Overview of Speech Disorders
Hearing ability is important for children to develop speech and language skills as they grow. In the past, hearing loss in children often went undetected until the child was around two years old.
Can we detect hearing loss early?
Newborn Hearing Screening is the answer.
Detection and intervention for hearing loss prior to six months of age results in significantly better language outcomes than intervention after six months of age. As a result, newborn hearing screening has become universal in western countries & hearing losses are being identified and treated at much younger ages.
How common is hearing loss in children?
1 per 1,000 newborns have a hearing loss.
Causes of childhood hearing loss
Hearing losses in children can be conductive, sensorineural or mixed. Early hearing loss especially that which is undiagnosed can cause significant development and emotional problems for children that have long-lasting effects.
Congenital hearing loss
Congenital hearing loss means it was present in an infant at birth.
- Birth complications, rubella cytomegalovirus, toxoplasmosis or another serious infection, lack of oxygen or the requirement of a blood transfusion for some reason.
- Premature birth – Babies that have a birth weight of less than 3 pounds or that require certain life-sustaining drugs for respiration due to prematurity are at risk for hearing loss.
- A nervous system or brain disorder.
- The use of ototoxic medication – by the mother during pregnancy or in neonatal period. Some medications cause damage to the auditory nerve or other hearing structures of the fetus.
- The mother had an infection during pregnancy, including things like toxoplasmosis, cytomegalovirus, herpes simplex or German measles.
- Drug or alcohol abuse by the mother or smoking during pregnancy.
Genetic factors cause more than 50 percent of all hearing loss in children, whether present at birth or developed later in life.
Acquired hearing loss
- A perforated eardrum
- Otosclerosis or Meniere’s diseases, which are progressive
- Infections like meningitis, measles, mumps or whooping cough
- Taking ototoxic medications
- A serious head injury
- Exposure to loud noise, causing noise-induced hearing loss
- Untreated or frequent otitis media (ear infections)
- Exposure to secondhand smoke
Parents checklist for hearing
- Startle at loud sounds
- Wake up or stir at loud noises
- Respond to your voice by smiling or cooing
- Calm down at a familiar voice
- Smile when spoken to
- Notice toys that make sounds
- Turn its head toward familiar sounds
- Make babbling noises
- Understand hand motions like the bye-bye wave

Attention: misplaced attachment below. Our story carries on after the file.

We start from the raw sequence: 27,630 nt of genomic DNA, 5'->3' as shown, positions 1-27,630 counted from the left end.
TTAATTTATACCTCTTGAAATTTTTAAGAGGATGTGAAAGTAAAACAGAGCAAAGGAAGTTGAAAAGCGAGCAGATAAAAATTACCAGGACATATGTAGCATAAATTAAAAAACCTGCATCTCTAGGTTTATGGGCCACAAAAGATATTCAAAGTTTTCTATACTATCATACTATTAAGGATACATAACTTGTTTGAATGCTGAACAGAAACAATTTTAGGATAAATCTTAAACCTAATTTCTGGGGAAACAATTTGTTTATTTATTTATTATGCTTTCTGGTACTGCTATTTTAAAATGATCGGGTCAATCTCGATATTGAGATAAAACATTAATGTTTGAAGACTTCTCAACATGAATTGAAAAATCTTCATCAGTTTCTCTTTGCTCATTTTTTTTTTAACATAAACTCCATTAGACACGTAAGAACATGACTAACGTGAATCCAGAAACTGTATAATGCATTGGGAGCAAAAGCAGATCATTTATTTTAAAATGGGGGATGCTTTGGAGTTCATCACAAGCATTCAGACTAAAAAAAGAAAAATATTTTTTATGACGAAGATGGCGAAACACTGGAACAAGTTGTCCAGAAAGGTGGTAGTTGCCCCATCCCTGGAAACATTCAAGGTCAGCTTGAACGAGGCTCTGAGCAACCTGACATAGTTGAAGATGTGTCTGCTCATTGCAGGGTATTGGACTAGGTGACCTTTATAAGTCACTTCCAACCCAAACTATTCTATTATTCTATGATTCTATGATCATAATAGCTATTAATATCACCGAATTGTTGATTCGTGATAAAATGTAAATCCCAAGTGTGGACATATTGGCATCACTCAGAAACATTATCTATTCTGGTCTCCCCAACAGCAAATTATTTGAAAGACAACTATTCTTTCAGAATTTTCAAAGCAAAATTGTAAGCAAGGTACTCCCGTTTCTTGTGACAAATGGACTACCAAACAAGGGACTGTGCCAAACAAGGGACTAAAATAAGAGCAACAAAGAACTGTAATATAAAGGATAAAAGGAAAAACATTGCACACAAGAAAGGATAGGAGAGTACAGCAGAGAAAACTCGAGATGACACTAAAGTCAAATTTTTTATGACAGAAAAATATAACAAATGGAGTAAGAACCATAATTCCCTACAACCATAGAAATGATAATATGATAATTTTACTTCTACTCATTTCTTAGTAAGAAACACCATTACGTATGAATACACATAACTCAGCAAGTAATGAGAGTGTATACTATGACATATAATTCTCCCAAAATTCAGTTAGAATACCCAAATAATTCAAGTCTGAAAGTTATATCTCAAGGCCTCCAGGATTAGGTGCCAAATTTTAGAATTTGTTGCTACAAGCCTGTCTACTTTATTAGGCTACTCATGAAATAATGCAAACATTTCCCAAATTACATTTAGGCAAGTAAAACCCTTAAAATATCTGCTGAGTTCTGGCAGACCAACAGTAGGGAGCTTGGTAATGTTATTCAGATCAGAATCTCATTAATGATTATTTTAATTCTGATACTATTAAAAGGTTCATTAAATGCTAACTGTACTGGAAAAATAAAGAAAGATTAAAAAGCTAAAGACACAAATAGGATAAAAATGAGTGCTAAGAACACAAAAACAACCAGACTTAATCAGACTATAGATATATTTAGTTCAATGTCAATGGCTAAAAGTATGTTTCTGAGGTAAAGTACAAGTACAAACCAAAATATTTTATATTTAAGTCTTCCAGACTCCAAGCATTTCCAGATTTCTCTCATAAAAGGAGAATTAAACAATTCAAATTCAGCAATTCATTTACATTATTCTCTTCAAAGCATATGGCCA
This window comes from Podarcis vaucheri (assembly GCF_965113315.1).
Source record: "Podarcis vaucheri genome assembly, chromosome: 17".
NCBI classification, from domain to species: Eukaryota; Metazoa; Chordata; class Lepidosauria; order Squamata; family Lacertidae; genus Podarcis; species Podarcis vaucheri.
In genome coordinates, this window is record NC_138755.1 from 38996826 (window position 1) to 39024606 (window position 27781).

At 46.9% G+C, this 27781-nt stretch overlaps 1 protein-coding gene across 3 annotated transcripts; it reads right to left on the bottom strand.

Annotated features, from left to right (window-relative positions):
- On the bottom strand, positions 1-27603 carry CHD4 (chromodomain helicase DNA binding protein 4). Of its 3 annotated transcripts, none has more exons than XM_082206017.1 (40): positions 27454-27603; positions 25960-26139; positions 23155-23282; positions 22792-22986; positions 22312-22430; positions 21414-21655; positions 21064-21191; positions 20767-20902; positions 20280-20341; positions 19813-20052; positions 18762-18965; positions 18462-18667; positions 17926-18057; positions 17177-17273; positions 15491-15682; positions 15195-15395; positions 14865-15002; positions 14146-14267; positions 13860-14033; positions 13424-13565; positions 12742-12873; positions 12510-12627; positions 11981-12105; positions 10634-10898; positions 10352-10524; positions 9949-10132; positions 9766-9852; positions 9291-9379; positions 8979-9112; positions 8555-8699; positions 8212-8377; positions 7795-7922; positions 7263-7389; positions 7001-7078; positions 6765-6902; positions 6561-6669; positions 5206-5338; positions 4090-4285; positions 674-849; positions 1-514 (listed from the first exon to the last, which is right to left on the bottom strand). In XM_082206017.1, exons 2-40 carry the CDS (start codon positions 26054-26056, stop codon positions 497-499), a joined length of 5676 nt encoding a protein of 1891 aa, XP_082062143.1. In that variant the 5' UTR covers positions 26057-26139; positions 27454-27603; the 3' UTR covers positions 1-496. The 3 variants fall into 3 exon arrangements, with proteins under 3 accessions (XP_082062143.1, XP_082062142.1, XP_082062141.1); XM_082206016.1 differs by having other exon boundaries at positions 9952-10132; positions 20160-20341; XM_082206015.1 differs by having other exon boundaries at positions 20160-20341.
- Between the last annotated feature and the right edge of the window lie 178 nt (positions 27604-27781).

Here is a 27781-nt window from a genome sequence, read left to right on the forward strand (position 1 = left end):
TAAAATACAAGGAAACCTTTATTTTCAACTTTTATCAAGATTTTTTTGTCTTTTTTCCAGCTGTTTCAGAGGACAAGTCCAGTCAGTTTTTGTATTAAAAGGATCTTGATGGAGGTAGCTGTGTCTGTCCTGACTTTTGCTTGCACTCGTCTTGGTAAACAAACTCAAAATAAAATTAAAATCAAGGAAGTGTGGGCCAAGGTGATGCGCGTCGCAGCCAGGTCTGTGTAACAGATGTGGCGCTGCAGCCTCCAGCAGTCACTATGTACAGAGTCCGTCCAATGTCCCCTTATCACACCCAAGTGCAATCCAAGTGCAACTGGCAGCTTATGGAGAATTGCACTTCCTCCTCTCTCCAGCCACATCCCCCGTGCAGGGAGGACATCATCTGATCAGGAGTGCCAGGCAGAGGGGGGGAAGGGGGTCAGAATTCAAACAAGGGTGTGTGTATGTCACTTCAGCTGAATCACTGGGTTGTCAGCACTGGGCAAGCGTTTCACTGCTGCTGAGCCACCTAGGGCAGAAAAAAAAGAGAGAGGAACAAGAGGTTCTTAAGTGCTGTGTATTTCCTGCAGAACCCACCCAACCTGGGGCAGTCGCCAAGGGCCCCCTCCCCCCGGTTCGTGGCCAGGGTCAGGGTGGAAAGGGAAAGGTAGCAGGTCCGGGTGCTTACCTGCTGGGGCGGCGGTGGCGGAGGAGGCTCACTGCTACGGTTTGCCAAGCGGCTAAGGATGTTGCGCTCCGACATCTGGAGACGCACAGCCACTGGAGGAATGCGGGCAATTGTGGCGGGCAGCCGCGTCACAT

9-15 months –
- Make various babbling sounds
- Repeat some simple sounds
- Understand basic requests
- Use its voice to get your attention
- Respond to name
5 to 24 months –
- Use many simple words
- Point to body parts when you ask
- Name common objects
- Listen with interests to songs, rhymes and stories
- Point to familiar objects you name
- Follow basic commands
- Has difficulty understanding what people are saying.
- Speaks differently than other children her or his age.
- Doesn’t reply when you call his or her name.
- Responds inappropriately to questions (misunderstands).
- Turns up the TV volume incredibly high or sits very close to the TV to hear.
- Has problems academically, especially if they weren’t present before.
- Has speech or language delays or problems articulating things.
- Watches others to imitate their actions, at home or in school.
- Complains of ear pain, earaches or noises.
- Cannot understand over the phone or switches ears frequently while talking on the phone.
- Says “what?” or “huh?” several times a day.
- Watches a speaker’s face very intently – many children’s hearing loss escapes detection because they are very successful lip readers.
Tests to be done –
- Evaluation by developmental pediatrician
- Evaluation by speech therapist
- Psychological evaluation
- Audiological evaluation – OAE, BERA & Audiometry
Treatments for childhood hearing loss
Hearing aids is a device that can help children with hearing loss hear clearly again. There are many advanced models, including high-powered aids for children with profound hearing loss, that offer high-quality hearing assistance.
Cochlear implants are surgically implanted devices that directly stimulate the auditory nerve in the inner ear with electrical stimulation. Cochlear implants work for infants and children who cannot benefit from hearing aids.
For children who have had hearing loss that has affected their speech, he or she might need speech-language therapy after getting hearing aids or a cochlear implant.
Assistive listening devices
Many hearing aid manufacturing companies offer assistive listening devices such as FM systems that are discreet and work well in a classroom situation in conjunction with the child’s hearing aid or cochlear implant.